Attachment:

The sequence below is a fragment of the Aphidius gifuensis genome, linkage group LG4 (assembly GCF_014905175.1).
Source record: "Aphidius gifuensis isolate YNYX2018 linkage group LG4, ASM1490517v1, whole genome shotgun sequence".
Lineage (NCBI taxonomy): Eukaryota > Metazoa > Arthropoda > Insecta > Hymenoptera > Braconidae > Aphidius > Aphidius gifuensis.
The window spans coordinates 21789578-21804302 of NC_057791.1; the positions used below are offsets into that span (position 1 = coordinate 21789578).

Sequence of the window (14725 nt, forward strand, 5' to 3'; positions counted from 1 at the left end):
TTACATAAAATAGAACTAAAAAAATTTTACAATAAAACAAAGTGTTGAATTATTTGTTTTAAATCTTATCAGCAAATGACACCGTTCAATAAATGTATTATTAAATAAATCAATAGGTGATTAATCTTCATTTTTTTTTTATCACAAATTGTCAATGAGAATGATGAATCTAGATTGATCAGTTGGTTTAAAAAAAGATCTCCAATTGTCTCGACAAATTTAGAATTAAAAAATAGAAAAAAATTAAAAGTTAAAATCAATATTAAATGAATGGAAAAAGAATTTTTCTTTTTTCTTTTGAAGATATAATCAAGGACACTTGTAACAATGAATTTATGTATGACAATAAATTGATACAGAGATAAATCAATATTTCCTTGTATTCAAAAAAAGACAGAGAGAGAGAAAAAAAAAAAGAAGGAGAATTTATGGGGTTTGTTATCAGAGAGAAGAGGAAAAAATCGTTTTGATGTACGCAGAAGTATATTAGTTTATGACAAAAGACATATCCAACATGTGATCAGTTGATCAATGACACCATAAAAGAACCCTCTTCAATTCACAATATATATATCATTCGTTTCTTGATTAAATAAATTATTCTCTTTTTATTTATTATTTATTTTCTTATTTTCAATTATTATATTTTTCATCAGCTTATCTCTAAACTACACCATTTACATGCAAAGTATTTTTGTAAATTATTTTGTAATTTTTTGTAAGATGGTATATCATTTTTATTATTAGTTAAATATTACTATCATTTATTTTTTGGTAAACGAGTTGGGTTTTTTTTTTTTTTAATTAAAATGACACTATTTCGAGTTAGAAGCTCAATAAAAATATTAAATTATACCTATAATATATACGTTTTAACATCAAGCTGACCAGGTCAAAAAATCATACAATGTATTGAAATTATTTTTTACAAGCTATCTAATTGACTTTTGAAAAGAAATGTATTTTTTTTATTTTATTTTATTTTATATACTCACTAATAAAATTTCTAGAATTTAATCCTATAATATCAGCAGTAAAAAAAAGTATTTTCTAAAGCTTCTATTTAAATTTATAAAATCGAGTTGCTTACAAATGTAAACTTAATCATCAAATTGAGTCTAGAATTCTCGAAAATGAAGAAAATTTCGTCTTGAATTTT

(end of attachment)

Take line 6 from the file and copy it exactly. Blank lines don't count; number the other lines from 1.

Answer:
TTACATAAAATAGAACTAAAAAAATTTTACAATAAAACAAAGTGTTGAATTATTTGTTTTAAATCTTATCAGCAAATGACACCGTTCAATAAATGTATTATTAAATAAATCAATAGGTGATTAATCTTCATTTTTTTTTTATCACAAATTGTCAATGAGAATGATGAATCTAGATTGATCAGTTGGTTTAAAAAAAGATCTCCAATTGTCTCGACAAATTTAGAATTAAAAAATAGAAAAAAATTAAAAGTTAAAATCAATATTAAATGAATGGAAAAAGAATTTTTCTTTTTTCTTTTGAAGATATAATCAAGGACACTTGTAACAATGAATTTATGTATGACAATAAATTGATACAGAGATAAATCAATATTTCCTTGTATTCAAAAAAAGACAGAGAGAGAGAAAAAAAAAAAGAAGGAGAATTTATGGGGTTTGTTATCAGAGAGAAGAGGAAAAAATCGTTTTGATGTACGCAGAAGTATATTAGTTTATGACAAAAGACATATCCAACATGTGATCAGTTGATCAATGACACCATAAAAGAACCCTCTTCAATTCACAATATATATATCATTCGTTTCTTGATTAAATAAATTATTCTCTTTTTATTTATTATTTATTTTCTTATTTTCAATTATTATATTTTTCATCAGCTTATCTCTAAACTACACCATTTACATGCAAAGTATTTTTGTAAATTATTTTGTAATTTTTTGTAAGATGGTATATCATTTTTATTATTAGTTAAATATTACTATCATTTATTTTTTGGTAAACGAGTTGGGTTTTTTTTTTTTTTAATTAAAATGACACTATTTCGAGTTAGAAGCTCAATAAAAATATTAAATTATACCTATAATATATACGTTTTAACATCAAGCTGACCAGGTCAAAAAATCATACAATGTATTGAAATTATTTTTTACAAGCTATCTAATTGACTTTTGAAAAGAAATGTATTTTTTTTATTTTATTTTATTTTATATACTCACTAATAAAATTTCTAGAATTTAATCCTATAATATCAGCAGTAAAAAAAAGTATTTTCTAAAGCTTCTATTTAAATTTATAAAATCGAGTTGCTTACAAATGTAAACTTAATCATCAAATTGAGTCTAGAATTCTCGAAAATGAAGAAAATTTCGTCTTGAATTTT